Whenever I peek out the window of my office, I can barely see a yellow-greyish house. Nothing special, all things considered. Five balconies, two grand oriels, some floral ornaments under the gable, and everywhere arched windows that hint at the big rooms hiding behind the dull panes. It is flanked by two beautiful art nouveau houses – much like in the rest of the district of Bogenhausen. Only a few people passing by this nondescript police station know that Adolf Hitler had his apartment on the second floor of Prinzregentenstraße 16.
I am living, quite literally, next door to Adolf Hitler, one of the greatest criminals of all time. It’s nothing I am proud of, it’s not even something I thinking about very often. Still the fact remains.
Whenever someone visits me, I obediently point out: 397.55 square meters, all in all 9 rooms, and one housekeeper – the apartment of the Führer was no grand affair. Was I to judge, and I don’t, I’d say it was strangely middle-class. 4,176 Reichsmark was the rent per year, which Hitler never paid himself. Other’s (like his publisher Bruckmann) all too willingly covered the costs.
Hitler moved in September 1929 and, officially, never moved out. He kept this flat until the end of his life, even though he didn’t spend any time here by the end of World War II. Still, it is quite important to notice that he bought the whole house later on. Why? Well, one theory revolves around his little half-niece Geli Raubal. Hitler, whom she called ‘my beloved uncle Alf’, took the young medicine student in. But only two years later, in 1931, she committed suicide using his own pistol. This was after Hitler discovered her relationship with his chauffeur and practically locked her in. Maybe there was also some rivalry going on between her and Eva Brown? Who knows. Hitler later claimed that Geli was the only women he every truly loved.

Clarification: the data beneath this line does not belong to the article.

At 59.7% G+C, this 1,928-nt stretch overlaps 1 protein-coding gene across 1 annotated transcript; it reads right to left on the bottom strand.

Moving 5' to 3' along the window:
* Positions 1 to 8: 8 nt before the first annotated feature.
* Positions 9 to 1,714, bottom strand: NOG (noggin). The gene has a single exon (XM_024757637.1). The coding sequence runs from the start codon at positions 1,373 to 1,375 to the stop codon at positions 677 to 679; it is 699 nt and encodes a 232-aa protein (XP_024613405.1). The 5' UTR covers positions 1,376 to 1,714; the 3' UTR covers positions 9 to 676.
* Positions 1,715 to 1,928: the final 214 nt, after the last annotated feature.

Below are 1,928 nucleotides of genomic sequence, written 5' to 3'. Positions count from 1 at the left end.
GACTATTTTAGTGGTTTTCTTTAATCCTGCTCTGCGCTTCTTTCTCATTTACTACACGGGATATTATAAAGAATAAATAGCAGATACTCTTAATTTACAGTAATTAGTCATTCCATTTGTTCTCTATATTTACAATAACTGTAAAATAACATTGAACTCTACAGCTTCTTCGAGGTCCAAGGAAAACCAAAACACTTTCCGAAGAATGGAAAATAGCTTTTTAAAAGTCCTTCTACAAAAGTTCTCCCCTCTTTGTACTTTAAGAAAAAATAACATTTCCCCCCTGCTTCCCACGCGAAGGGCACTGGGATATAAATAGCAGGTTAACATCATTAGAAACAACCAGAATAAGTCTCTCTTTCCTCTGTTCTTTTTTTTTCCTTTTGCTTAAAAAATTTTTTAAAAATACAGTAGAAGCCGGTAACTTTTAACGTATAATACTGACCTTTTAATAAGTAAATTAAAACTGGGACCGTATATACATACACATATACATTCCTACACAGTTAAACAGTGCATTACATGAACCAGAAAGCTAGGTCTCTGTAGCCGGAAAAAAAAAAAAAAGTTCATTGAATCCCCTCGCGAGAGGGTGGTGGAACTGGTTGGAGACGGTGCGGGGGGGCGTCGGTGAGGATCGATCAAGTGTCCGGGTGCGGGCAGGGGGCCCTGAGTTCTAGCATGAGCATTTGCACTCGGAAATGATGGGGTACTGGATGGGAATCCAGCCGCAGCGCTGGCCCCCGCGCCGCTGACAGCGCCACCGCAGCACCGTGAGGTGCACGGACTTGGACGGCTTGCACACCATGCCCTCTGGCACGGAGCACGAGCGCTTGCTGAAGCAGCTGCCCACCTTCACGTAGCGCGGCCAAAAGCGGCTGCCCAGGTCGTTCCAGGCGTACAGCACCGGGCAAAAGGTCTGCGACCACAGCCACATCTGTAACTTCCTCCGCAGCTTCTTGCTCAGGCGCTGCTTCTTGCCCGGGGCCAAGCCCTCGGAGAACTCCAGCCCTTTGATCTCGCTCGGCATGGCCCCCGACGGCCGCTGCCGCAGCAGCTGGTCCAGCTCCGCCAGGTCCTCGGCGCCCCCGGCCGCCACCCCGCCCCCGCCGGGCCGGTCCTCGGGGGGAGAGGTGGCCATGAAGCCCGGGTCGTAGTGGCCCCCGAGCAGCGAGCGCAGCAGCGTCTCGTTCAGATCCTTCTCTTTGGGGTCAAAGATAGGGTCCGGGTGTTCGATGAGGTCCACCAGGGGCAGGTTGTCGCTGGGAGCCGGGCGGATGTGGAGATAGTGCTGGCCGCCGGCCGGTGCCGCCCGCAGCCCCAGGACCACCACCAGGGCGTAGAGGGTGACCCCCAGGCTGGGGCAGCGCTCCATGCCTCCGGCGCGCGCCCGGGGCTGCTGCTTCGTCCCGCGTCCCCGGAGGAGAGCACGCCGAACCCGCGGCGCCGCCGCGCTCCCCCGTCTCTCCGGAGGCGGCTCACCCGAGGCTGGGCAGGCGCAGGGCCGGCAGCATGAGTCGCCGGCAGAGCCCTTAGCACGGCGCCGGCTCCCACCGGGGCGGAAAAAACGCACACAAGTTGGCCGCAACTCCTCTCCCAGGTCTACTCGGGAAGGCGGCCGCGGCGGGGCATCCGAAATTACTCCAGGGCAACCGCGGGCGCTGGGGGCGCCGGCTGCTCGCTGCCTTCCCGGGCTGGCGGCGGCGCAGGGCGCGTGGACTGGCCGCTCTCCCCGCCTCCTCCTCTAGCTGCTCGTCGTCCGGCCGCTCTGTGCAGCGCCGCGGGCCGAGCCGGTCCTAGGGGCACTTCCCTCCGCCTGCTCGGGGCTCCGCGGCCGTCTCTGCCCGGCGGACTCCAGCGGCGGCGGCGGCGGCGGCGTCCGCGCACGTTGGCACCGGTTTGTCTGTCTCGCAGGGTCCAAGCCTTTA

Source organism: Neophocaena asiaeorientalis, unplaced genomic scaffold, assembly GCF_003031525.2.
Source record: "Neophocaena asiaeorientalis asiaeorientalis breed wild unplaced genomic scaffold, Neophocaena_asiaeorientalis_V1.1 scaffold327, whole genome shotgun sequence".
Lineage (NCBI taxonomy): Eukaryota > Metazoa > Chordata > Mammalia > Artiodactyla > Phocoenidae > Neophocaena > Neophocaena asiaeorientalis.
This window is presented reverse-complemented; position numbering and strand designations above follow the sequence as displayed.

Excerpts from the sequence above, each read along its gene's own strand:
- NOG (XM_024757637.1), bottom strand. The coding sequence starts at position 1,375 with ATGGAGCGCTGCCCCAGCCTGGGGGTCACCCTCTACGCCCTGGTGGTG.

After the incident, Hitler converted that room into a shrine. Nobody was allowed to enter but himself. More than that: Every anniversary of her death he used to lock himself in that room. Today the room is a storeroom. Old files of the police department are crowding the small space – intentionally mundane, intentionally neglecting. After the war, Hitler’s private property passed over to the Bavarian state. They installed a police station in the building and thus prevented it from becoming a site of pilgrimage.
Germany always had problems with its past. You can’t visit the apartment on the second floor, the police deny all requests. I once lost my wallet and was requested to collect it from the station (luckily someone found it). The interiors remained almost unchanged: old oaken panels emitting a musty smell and giving an utterly unsophisticated impression. Greenish and fawn tones, stark neon lights, very high ceilings, and creaking parquet floor – nothing there said “stay a while”. It almost appeared unused.
In 1939, with the beginning of the war, a small bunker was installed under the house. Only old pictures of more oaken panels covering the walls are floating around the media – again nothing you can visit. Only the bigger bunker next to my house remains, but that too is closed because of fire safety concerns. I am not sure what to make of this fact. I always had the impression it was all a tack too apologetic. When I visited Moscow last year, I visited Stalin’s grave, adorned with fresh flowers (at minus 10 degrees, mind you). Fresh flowers, can you believe that? I was more than speechless face to face with such perversion, as you might imagine.
To be fair, I don’t claim to have an answer on how to handle our difficult past any better. These days, just across the street, there is a Jewish cultural center. It’s in the same building my family doctor has his office. Perhaps normality is really the only answer. Each day thousands of people pass the house on their way to the subway. In the evening, you can often see people wearing suits and elaborated dresses seeking the famous Prinzregenten Theater only 100 meters away. They pass, as history passes away. As I glance out the window, writing these last lines, I get the feeling that this is a good thing. Hitler is not my neighbor. It’s the wonderful people of Bogenhausen – some of them I even call friends.
Looking for more stories from Munich. Here is my list of 50 amazing things to do in my hometown.